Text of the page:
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  • Author or Editor: D. R. Tompkins x
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Abstract

Roots of ‘Centennial’ and ‘Julian’ sweet potato [Ipomoea batatas (L.) Lam.] treated with (2-chloroethyl)-phosphonic acid (ethephon) and bedded after removal from 15.5°C storage, consistently produced more early plants in electric hotbeds than did untreated roots. The ethephon treatment also increased midseason production of plants in some tests. Plants from ethephon-treated roots were of the same height and weight as controls in many of the tests. Treating roots with ethephon and then presprouting before bedding did not increase plant production over that of presprouting alone. Early plants from ethephon-treated roots transplanted as well as controls in field tests.

Open Access

Abstract

In field plantings, root pieces of ‘Centennial’, ‘Julian’, and ‘Jewel’ sweet potato (Ipomoea batatas L.) treated with (2-chloroethyl)phosphonic acid (ethephon) sprouted earlier than controls. Ethephon treatments increased the number of sprouts on ‘Centennial’ root pieces. In some tests, ethephon treated root pieces had increased yields of storage roots. Gibberellic acid (GA) increased the number of sprouts per root piece but did not influence the percentage of sprouted root pieces. GA promoted the growth of enlarged root pieces with few storage roots.

Open Access
Authors: and

Abstract

Dormant rhubarb crowns do not force well until their rest period or physiodormancy (7) has been broken by sufficient chilling in the field during late fall. There are many reports that during exposure of dormant plants to cold, the free amino acids contents change. Asen and Stuart (1) found that dormant leaves and buds of Hydrangea macrophylla showed an increase of some free amino acids after 6 weeks of storage at 4 to 5°C. Another worker (8) reported that in one alfalfa variety there was a 20% increase of acids from August to December. Schneider (4) found that the levels of some free amino acids in leaves of Ilex crenata nigra rooted cuttings changed during storage at cool temperatures. In this study buds and roots of dormant rhubarb crowns were analyzed to determine the free amino acids present and also possible changes in acids levels that might indicate the end of the rest period.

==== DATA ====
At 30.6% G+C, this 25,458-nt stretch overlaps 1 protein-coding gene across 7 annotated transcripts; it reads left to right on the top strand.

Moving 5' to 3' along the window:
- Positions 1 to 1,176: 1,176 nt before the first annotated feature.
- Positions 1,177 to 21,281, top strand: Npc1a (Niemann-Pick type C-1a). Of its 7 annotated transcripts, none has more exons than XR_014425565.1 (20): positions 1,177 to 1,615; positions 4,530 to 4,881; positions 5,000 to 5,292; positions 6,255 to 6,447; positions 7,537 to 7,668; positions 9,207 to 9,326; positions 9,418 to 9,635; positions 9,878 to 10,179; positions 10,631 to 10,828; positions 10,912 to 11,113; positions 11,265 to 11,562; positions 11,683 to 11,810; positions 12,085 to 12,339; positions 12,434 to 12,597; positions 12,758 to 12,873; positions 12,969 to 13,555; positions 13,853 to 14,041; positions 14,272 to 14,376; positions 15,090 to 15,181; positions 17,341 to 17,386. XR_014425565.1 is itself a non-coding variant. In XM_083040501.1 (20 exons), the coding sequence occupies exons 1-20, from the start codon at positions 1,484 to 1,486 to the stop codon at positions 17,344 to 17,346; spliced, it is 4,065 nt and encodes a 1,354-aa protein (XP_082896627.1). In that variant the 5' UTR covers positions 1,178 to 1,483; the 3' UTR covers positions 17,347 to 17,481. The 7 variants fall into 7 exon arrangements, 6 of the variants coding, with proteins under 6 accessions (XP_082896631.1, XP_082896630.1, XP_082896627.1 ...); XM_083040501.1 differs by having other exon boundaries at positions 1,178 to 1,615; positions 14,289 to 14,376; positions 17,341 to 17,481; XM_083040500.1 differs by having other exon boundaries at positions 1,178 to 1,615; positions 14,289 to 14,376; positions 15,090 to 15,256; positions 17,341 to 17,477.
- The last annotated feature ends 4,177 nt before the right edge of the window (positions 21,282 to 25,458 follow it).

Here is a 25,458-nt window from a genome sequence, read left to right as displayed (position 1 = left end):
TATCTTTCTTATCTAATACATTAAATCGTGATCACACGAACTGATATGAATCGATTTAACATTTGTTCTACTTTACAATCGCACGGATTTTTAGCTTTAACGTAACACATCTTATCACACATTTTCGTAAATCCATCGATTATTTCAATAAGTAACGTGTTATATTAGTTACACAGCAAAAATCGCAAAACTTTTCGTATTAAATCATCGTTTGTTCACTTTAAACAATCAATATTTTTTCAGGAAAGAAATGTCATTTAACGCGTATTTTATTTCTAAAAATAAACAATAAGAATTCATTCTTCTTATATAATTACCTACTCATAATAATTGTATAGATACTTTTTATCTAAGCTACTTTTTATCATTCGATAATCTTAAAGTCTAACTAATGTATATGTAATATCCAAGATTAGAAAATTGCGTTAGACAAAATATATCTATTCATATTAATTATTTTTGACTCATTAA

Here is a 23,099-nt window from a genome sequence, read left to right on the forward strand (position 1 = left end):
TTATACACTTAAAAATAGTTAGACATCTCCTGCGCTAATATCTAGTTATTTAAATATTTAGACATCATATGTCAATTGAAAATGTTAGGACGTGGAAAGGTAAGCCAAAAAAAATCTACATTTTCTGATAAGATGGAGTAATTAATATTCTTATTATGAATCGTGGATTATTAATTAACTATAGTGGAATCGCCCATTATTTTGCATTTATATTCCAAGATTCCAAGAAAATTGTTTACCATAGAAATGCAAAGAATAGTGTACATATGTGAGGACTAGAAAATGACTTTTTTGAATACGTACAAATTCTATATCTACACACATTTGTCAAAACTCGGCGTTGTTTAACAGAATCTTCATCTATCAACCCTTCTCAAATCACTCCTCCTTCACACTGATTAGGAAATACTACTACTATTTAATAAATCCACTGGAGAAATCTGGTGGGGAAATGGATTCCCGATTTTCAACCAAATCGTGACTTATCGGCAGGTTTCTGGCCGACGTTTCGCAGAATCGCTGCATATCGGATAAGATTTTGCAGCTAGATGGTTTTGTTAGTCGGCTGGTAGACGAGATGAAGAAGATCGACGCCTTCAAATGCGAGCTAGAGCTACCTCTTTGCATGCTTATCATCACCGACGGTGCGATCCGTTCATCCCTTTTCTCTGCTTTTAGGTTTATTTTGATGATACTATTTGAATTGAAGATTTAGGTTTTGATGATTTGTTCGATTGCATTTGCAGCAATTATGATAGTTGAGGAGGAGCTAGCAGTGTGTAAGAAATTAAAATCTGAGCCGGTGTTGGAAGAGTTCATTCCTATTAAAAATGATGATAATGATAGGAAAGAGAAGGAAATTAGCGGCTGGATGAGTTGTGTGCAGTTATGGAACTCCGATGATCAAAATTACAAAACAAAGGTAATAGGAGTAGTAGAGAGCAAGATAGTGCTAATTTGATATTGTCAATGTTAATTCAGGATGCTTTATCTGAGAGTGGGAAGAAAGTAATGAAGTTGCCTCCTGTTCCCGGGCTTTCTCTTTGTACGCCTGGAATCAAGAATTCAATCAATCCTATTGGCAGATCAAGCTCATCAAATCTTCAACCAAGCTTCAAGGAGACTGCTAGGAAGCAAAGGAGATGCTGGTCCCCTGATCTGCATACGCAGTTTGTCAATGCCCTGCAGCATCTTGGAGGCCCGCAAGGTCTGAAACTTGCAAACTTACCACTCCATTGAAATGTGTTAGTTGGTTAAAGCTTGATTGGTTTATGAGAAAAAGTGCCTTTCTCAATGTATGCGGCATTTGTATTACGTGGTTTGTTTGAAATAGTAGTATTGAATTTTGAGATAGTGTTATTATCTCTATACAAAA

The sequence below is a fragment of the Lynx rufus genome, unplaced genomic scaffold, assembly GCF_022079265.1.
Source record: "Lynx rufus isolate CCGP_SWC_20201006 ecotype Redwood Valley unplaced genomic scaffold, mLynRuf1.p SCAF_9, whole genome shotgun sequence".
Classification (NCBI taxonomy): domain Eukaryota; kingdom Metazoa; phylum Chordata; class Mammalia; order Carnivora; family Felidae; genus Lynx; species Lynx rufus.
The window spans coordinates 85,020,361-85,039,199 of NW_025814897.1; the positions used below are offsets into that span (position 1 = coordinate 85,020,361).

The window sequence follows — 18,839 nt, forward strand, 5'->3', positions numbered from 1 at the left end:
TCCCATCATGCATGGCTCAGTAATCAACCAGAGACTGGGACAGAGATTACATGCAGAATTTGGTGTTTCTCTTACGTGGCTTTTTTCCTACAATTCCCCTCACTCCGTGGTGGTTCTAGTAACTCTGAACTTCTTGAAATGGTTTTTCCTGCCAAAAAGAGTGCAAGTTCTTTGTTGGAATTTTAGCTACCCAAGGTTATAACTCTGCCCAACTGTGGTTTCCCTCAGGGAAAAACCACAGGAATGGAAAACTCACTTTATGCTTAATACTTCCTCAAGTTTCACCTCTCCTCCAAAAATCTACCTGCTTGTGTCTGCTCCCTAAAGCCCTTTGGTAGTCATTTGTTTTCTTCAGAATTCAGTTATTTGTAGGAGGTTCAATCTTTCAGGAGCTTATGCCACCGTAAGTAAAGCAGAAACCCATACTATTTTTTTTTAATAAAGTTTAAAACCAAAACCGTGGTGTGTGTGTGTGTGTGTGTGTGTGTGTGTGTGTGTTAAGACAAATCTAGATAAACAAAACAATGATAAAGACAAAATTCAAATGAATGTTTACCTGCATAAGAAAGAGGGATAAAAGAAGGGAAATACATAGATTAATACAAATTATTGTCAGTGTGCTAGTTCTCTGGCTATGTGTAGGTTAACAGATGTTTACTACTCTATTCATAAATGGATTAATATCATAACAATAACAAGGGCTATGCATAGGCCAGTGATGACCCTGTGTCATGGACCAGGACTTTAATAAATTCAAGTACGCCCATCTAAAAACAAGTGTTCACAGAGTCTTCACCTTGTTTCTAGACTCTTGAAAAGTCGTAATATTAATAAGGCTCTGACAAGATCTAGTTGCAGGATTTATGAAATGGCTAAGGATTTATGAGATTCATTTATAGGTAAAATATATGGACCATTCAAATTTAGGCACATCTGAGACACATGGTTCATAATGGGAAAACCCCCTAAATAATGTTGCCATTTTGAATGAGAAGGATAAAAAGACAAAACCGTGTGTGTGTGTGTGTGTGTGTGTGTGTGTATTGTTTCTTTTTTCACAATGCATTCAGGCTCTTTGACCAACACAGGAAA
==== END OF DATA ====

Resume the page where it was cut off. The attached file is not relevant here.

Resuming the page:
Open Access

Abstract

Plant production was increased by treating ‘Centennial’ and ‘Julian’ sweetpotato roots with 250 to 1000 ppm GA or 1000 to 4000 ppm CEPA (2-chloroethylphosphonic acid). In general, GA treated plants were taller than controls and CEPA treated plants were shorter. Cutting roots into sections also increased plant production regardless of chemical treatment.

Open Access

Abstract

P-(β-chloroethyl)-N-isopropyl phosphonamidic acid, a new ethylene-releasing growth substance was as effective as (2-chloroethyl)phosphonic acid (ethephon) in promoting ripening of tomato fruit on the plant. Laboratory tests showed that both growth substances liberated ethylene in increasing amounts as the pH of the solution was increased from 5 to 8. Epicotyls of Phaseolus vulgaris L. floated in solutions of each chemical released more ethylene 4 to 24 hours after treatment started than did epicotyls floated in water.

Open Access

Abstract

‘Jade Cross’ Brussels sprouts plants treated once with a foliar spray of 3000-4500 ppm succinic acid-2,2-dimethylhydrazide (SADH) when the first 5-6 sprouts were 1.9 cm in diam were shorter, more uniform, and had yields equal to untreated plants. Treated plants, were about the same ht and yielded as well as plants where the terminal bud was removed (topped) by hand. Earlier maturity was obtained by treating plants with SADH at an earlier stage, but yields per plant were reduced. These sprouts, however, had higher levels of Ca and, generally, higher levels of Mn. Plants treated with 4500 ppm SADH, early or late, had medium size sprouts that were firmer than sprouts of the same size from untreated or topped plants.

Open Access

Abstract

Yellow or blond peas are a serious problem during some years for growers and processors of dark green peas grown for freezing in the Pacific Northwest. Previous reports (6, 10) indicate that most yellow peas in varieties grown for freezing result from insufficient light reaching the developing ovules before they have reached half-size. The senior author has found (unpublished data) that off-color peas are usually in the lower shaded pods and that gibberellin applied at full bloom resulted in more vegetative growth, lodging, and yellow peas.

Open Access

Abstract

A single foliar spray of 25 or 28 ppm 5-chloro,2-thenyl, tri-n-butyl-phosphoniumchloride (CTBP) when the first flowers opened increased yields of 2 cultivars planted in late summer and 2 of 4 cultivars planted in late spring, 1970. Yield increases were due to more pods. In general, CTBP treatments that increased yields did not influence seed and fiber development, shear press values, and color of 4-sieve and 5-sieve pods that were canned. Also, Ca, Mg, P, and K levels of 4-sieve, deseeded 5-sieve, and seeds from 5-sieve pods were not influenced by CTBP treatments.

Open Access